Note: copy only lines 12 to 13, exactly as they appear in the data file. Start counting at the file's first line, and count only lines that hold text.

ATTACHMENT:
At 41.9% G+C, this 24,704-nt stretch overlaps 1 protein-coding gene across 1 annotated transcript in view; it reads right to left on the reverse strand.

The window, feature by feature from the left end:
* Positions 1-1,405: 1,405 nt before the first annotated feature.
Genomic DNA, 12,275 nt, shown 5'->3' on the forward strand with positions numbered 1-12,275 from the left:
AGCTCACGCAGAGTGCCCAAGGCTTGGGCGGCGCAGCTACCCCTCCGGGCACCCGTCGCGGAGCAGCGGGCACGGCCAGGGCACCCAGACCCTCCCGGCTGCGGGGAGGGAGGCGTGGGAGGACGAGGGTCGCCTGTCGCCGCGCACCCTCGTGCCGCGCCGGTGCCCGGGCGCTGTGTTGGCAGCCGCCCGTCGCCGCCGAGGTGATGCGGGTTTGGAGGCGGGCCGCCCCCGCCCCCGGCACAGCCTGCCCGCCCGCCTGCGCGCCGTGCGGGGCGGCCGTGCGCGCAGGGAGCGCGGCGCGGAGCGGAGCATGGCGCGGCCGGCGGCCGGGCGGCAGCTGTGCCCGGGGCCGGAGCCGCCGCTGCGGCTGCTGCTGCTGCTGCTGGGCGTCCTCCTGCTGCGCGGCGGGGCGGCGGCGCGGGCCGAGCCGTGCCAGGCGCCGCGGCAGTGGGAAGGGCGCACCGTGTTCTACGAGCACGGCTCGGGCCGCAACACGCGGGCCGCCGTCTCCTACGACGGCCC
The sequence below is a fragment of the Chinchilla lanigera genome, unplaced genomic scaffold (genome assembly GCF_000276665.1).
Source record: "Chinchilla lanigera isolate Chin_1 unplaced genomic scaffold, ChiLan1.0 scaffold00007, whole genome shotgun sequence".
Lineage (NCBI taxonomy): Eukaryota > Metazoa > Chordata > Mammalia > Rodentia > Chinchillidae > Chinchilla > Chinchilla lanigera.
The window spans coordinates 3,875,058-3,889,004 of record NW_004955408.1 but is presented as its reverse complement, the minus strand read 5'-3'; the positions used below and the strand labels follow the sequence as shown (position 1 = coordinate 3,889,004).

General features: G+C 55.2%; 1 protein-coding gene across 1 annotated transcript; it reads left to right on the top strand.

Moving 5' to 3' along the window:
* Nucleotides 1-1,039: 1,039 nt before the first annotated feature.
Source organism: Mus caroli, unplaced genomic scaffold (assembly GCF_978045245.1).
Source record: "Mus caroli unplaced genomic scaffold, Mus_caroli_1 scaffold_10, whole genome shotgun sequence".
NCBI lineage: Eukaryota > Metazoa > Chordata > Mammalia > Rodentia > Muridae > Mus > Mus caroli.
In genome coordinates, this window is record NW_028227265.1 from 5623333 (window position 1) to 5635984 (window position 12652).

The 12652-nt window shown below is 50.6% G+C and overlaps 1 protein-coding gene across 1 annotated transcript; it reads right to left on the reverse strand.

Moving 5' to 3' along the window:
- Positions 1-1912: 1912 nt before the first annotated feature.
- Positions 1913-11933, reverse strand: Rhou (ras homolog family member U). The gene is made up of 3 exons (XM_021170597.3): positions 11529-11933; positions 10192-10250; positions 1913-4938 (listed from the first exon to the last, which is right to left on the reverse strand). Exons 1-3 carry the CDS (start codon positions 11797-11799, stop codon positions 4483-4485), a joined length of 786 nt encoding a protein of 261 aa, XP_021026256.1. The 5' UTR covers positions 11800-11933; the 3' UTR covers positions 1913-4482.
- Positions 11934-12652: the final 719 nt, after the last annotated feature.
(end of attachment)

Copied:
* Nucleotides 1-1,039: 1,039 nt before the first annotated feature.
Source organism: Mus caroli, unplaced genomic scaffold (assembly GCF_978045245.1).